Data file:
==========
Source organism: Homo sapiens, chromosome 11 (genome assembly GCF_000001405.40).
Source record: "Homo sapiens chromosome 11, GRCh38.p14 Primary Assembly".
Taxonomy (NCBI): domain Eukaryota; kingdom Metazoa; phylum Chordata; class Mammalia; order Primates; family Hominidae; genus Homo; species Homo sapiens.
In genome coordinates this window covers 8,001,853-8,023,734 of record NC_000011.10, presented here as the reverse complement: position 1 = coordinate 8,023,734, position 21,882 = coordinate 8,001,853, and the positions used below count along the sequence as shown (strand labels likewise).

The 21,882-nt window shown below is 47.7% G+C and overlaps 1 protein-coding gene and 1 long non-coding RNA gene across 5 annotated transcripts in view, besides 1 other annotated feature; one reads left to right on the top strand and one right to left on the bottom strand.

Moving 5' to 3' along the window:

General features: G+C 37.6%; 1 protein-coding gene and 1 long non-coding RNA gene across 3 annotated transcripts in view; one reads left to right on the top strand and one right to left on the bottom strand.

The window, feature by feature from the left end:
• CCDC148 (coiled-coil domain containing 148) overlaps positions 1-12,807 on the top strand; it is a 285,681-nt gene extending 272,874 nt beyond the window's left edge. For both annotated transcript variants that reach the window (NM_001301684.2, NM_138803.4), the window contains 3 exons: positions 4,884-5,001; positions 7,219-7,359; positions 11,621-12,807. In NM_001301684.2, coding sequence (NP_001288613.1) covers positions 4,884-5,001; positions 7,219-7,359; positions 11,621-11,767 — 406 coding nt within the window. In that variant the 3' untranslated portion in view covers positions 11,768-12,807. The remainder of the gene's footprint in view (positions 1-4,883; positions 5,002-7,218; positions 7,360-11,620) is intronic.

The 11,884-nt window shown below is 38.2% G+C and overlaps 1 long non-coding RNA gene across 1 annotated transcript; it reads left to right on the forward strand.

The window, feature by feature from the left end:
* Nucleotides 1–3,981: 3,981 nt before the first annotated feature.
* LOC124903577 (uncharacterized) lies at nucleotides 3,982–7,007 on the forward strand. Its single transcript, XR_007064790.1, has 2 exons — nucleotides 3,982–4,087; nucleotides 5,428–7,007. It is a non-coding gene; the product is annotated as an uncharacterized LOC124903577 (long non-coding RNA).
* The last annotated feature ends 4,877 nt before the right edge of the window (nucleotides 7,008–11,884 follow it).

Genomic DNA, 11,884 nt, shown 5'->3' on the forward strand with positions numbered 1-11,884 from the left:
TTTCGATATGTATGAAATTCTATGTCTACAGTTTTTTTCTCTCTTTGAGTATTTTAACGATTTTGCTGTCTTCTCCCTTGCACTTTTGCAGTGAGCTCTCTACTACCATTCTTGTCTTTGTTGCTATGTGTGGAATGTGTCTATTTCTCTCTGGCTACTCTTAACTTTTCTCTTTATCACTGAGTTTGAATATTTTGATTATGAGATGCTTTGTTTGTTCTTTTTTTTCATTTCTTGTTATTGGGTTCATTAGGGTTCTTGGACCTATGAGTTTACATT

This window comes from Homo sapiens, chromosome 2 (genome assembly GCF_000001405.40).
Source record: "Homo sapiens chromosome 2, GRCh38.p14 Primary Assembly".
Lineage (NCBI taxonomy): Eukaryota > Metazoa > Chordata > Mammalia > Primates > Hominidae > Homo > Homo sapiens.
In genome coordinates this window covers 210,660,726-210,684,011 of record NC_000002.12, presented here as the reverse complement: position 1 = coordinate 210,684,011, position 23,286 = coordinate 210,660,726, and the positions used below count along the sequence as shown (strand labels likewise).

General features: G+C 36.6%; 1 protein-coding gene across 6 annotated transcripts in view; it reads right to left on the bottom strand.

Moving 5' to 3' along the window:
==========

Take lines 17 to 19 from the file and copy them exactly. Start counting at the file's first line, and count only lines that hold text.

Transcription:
This window comes from Homo sapiens, chromosome 2 (genome assembly GCF_000001405.40).
Source record: "Homo sapiens chromosome 2, GRCh38.p14 Primary Assembly".
Lineage (NCBI taxonomy): Eukaryota > Metazoa > Chordata > Mammalia > Primates > Hominidae > Homo > Homo sapiens.